Regretting that under Washington’s pressure the resolution has been hollowed out, Nebenzia said “it’s a disgrace that the Council has squeezed out such a weak call.”
Concerned about the real-life effects of the resolution, he wondered who would be monitoring safe corridors and civilian protection on the ground.
“The Council will need to make a decision on further steps”, including what observers to send to the conflict area and which UN contingent will be involved, the Russian Ambassador said, adding that: “We will not allow this issue to be hushed up and swept under the carpet.”
Ambassador Zhang Jun of China, whose country holds the Council presidency for November, said, in his national capacity, that the Council should have adopted a more robust resolution earlier. Despite one member blocking progress on consensus, he said the new resolution matters.
Recalling the dismal situation in besieged Gaza, he urged Israel to end hostilities against civilian facilities, including hospitals, and to restore basic supplies, such as water and fuel, as soon as possible.
“The key rests on the implementation of the resolution and its provisions “to the letter”, he said.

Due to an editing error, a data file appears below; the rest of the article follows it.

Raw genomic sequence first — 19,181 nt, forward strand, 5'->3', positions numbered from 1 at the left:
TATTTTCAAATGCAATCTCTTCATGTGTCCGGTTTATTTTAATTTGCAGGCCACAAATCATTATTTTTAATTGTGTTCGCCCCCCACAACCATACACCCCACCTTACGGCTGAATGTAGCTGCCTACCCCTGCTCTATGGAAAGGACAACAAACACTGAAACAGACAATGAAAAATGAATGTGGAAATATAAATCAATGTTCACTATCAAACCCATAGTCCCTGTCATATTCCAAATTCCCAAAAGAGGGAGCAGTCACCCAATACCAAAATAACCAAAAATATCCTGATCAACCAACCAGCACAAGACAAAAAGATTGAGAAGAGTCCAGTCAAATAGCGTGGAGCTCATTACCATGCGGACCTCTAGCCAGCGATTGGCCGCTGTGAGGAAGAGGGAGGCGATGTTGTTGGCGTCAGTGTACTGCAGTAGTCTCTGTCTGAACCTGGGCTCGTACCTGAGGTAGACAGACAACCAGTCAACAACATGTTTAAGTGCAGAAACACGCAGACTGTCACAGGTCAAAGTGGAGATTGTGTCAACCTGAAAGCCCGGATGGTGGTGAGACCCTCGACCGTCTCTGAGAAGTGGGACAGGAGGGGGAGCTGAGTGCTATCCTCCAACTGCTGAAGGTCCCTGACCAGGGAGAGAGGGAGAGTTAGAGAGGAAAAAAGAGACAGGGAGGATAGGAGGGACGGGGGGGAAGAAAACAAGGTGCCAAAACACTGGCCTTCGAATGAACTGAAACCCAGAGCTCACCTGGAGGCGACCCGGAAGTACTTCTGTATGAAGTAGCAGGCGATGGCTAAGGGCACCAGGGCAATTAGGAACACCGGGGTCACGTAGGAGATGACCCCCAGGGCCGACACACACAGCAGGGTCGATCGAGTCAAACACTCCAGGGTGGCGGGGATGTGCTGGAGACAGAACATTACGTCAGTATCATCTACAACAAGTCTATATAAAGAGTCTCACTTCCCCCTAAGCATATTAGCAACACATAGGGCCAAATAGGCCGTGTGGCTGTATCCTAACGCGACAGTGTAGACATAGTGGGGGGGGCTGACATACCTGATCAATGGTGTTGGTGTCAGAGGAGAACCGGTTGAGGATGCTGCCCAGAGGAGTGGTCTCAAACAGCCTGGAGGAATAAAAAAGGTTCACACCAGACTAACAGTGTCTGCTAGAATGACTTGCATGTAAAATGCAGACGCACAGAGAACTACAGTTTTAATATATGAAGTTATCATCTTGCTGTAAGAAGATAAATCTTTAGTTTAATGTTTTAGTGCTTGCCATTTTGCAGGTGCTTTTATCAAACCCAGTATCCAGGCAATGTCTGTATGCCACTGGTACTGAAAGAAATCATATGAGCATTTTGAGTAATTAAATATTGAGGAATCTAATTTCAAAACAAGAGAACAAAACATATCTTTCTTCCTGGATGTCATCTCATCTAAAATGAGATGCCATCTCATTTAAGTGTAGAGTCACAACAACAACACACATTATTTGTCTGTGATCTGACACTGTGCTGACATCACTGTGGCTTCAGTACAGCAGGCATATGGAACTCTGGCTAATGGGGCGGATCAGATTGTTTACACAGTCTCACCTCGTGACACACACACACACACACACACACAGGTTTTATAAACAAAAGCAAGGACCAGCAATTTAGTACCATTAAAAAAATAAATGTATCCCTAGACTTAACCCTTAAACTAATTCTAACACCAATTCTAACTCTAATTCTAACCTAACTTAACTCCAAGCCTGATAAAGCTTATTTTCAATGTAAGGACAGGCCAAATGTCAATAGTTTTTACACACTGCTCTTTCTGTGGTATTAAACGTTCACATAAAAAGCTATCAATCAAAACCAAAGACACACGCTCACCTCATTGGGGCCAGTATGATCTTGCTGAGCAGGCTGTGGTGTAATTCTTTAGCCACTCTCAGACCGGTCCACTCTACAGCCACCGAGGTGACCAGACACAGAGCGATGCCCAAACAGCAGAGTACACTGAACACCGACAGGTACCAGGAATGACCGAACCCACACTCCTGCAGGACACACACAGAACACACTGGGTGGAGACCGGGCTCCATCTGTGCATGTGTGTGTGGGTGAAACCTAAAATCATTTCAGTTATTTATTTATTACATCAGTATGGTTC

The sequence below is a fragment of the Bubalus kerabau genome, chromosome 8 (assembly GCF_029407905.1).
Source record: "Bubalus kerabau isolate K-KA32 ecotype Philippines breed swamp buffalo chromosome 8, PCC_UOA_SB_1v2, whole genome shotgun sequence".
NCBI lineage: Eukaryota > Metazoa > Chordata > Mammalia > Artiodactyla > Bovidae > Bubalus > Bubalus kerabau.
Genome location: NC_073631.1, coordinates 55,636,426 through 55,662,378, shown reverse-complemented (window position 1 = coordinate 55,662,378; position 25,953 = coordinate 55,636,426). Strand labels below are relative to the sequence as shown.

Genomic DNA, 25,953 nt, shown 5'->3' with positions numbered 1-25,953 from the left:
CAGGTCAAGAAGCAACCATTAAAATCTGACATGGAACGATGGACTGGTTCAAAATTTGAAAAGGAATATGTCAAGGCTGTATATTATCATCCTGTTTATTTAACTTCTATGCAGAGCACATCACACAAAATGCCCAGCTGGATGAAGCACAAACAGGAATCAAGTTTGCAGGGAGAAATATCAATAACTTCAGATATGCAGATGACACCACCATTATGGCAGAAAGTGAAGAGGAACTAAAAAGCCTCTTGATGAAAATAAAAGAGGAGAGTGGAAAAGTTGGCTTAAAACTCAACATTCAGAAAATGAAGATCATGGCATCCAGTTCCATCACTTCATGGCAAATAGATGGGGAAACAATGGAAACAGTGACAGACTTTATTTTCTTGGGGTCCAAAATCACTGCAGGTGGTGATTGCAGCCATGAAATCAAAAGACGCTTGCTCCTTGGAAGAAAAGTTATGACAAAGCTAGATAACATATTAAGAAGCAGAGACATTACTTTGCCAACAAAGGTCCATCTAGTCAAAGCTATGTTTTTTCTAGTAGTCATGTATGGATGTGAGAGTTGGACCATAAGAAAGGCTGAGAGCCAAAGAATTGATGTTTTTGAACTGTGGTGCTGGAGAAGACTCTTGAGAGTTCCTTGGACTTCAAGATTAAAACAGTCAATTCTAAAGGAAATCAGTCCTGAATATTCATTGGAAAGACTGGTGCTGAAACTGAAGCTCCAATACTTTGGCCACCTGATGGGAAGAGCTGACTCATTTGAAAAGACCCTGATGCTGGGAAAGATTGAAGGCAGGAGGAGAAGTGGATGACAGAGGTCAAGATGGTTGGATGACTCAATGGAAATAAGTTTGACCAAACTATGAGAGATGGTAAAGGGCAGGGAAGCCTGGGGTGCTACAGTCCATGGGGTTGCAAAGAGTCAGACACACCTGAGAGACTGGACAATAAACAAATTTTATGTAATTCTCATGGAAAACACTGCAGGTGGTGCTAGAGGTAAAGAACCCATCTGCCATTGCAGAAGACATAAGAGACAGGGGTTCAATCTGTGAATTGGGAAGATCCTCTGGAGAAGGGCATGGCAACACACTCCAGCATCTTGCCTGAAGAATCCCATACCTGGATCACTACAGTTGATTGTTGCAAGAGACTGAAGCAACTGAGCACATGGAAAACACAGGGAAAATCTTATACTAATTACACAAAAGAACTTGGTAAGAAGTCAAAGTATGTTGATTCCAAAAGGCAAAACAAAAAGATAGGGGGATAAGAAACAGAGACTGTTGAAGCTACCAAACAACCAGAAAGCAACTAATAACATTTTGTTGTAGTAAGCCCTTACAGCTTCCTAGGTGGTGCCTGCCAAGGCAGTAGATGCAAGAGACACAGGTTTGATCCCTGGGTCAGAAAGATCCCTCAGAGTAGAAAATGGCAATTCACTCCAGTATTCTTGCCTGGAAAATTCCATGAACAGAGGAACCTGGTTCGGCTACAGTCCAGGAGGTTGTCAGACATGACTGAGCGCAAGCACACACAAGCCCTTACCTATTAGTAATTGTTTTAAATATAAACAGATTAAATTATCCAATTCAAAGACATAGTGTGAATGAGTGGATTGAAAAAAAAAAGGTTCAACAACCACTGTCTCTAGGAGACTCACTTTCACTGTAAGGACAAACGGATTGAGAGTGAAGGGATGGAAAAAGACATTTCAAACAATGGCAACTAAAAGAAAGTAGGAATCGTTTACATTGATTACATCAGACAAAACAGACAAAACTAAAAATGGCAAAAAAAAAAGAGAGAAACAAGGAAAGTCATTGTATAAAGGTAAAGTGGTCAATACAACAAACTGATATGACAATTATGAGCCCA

Riyad Mansour, Permanent Observer of the observer State of Palestine, said the Security Council should have called a ceasefire by now and been convinced that there is no military solution.
The Council “should have heeded the call by the UN and every humanitarian organization on Earth calling for a humanitarian ceasefire,” Mr. Mansour said. “It should have at least echoed the call of the General Assembly for an immediate, durable and sustained humanitarian truce leading to a cessation of hostilities.”
What is happening will have long-term effects that no one should underestimate, he said.
“It is a failure of humanity of terrifying magnitude,” he said. “But for now, the urgency is to save lives. Stop the killing, stop the forced displacement, allow humanitarian aid in and ensure humanitarian access, protect civilians and civilian infrastructure.”
He said Israel’s plan has been revealed in statements, leaked memos and op-eds.
“Let us stop pretending we don’t hear what this government is saying,” he said. “Its plan is the continued dispossession, displacement and denial of rights of the Palestinian people. To complete the Nakba.”
Recognising that is the first step to defeat such plans, he said.
“This madness must be brought to an end,” he said. “It is time for peace.”